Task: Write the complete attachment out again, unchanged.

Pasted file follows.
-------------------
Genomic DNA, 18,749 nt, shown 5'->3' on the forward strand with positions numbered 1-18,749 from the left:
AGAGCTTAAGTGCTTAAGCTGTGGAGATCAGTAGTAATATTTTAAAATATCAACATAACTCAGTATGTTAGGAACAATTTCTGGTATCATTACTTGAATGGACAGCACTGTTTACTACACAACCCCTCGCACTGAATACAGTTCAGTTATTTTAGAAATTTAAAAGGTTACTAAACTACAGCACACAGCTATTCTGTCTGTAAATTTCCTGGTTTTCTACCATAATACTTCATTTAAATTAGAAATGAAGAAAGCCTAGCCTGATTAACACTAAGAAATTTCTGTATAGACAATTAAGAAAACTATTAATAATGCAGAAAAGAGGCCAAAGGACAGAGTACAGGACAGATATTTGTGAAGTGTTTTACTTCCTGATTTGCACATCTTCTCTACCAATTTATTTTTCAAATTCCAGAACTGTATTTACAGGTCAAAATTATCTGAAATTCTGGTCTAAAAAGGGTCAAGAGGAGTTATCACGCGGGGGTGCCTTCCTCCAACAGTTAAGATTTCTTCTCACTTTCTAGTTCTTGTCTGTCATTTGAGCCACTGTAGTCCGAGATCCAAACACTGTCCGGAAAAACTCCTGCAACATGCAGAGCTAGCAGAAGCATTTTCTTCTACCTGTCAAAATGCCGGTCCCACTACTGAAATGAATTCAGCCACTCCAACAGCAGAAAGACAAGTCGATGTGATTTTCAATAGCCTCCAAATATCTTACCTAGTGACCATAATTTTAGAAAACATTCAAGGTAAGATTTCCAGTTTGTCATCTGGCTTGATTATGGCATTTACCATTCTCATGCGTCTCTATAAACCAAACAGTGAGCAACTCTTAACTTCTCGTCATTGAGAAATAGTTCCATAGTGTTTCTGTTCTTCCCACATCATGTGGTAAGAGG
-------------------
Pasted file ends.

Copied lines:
Genomic DNA, 18,749 nt, shown 5'->3' on the forward strand with positions numbered 1-18,749 from the left:
AGAGCTTAAGTGCTTAAGCTGTGGAGATCAGTAGTAATATTTTAAAATATCAACATAACTCAGTATGTTAGGAACAATTTCTGGTATCATTACTTGAATGGACAGCACTGTTTACTACACAACCCCTCGCACTGAATACAGTTCAGTTATTTTAGAAATTTAAAAGGTTACTAAACTACAGCACACAGCTATTCTGTCTGTAAATTTCCTGGTTTTCTACCATAATACTTCATTTAAATTAGAAATGAAGAAAGCCTAGCCTGATTAACACTAAGAAATTTCTGTATAGACAATTAAGAAAACTATTAATAATGCAGAAAAGAGGCCAAAGGACAGAGTACAGGACAGATATTTGTGAAGTGTTTTACTTCCTGATTTGCACATCTTCTCTACCAATTTATTTTTCAAATTCCAGAACTGTATTTACAGGTCAAAATTATCTGAAATTCTGGTCTAAAAAGGGTCAAGAGGAGTTATCACGCGGGGGTGCCTTCCTCCAACAGTTAAGATTTCTTCTCACTTTCTAGTTCTTGTCTGTCATTTGAGCCACTGTAGTCCGAGATCCAAACACTGTCCGGAAAAACTCCTGCAACATGCAGAGCTAGCAGAAGCATTTTCTTCTACCTGTCAAAATGCCGGTCCCACTACTGAAATGAATTCAGCCACTCCAACAGCAGAAAGACAAGTCGATGTGATTTTCAATAGCCTCCAAATATCTTACCTAGTGACCATAATTTTAGAAAACATTCAAGGTAAGATTTCCAGTTTGTCATCTGGCTTGATTATGGCATTTACCATTCTCATGCGTCTCTATAAACCAAACAGTGAGCAACTCTTAACTTCTCGTCATTGAGAAATAGTTCCATAGTGTTTCTGTTCTTCCCACATCATGTGGTAAGAGG